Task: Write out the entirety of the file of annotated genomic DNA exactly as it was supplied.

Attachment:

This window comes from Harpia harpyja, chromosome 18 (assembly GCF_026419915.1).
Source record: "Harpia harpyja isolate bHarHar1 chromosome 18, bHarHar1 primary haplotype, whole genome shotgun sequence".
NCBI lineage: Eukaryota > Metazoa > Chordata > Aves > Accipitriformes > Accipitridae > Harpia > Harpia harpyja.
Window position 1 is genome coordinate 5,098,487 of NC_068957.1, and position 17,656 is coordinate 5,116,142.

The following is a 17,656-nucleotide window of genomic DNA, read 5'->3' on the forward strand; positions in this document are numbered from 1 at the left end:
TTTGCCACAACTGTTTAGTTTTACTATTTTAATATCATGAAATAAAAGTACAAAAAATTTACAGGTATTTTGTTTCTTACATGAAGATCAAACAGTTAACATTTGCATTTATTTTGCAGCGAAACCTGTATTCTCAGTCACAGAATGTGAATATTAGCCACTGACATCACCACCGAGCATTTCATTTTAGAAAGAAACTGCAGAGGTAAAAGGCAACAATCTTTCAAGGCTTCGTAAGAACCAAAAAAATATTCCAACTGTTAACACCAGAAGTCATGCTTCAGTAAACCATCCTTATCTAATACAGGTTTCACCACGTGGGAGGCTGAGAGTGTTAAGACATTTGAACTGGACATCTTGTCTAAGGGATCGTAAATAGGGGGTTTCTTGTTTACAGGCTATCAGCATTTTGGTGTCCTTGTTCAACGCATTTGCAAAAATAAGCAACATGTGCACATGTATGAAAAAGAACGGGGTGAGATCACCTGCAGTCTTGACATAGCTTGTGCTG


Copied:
This window comes from Harpia harpyja, chromosome 18 (assembly GCF_026419915.1).
Source record: "Harpia harpyja isolate bHarHar1 chromosome 18, bHarHar1 primary haplotype, whole genome shotgun sequence".
NCBI lineage: Eukaryota > Metazoa > Chordata > Aves > Accipitriformes > Accipitridae > Harpia > Harpia harpyja.
Window position 1 is genome coordinate 5,098,487 of NC_068957.1, and position 17,656 is coordinate 5,116,142.

The following is a 17,656-nucleotide window of genomic DNA, read 5'->3' on the forward strand; positions in this document are numbered from 1 at the left end:
TTTGCCACAACTGTTTAGTTTTACTATTTTAATATCATGAAATAAAAGTACAAAAAATTTACAGGTATTTTGTTTCTTACATGAAGATCAAACAGTTAACATTTGCATTTATTTTGCAGCGAAACCTGTATTCTCAGTCACAGAATGTGAATATTAGCCACTGACATCACCACCGAGCATTTCATTTTAGAAAGAAACTGCAGAGGTAAAAGGCAACAATCTTTCAAGGCTTCGTAAGAACCAAAAAAATATTCCAACTGTTAACACCAGAAGTCATGCTTCAGTAAACCATCCTTATCTAATACAGGTTTCACCACGTGGGAGGCTGAGAGTGTTAAGACATTTGAACTGGACATCTTGTCTAAGGGATCGTAAATAGGGGGTTTCTTGTTTACAGGCTATCAGCATTTTGGTGTCCTTGTTCAACGCATTTGCAAAAATAAGCAACATGTGCACATGTATGAAAAAGAACGGGGTGAGATCACCTGCAGTCTTGACATAGCTTGTGCTG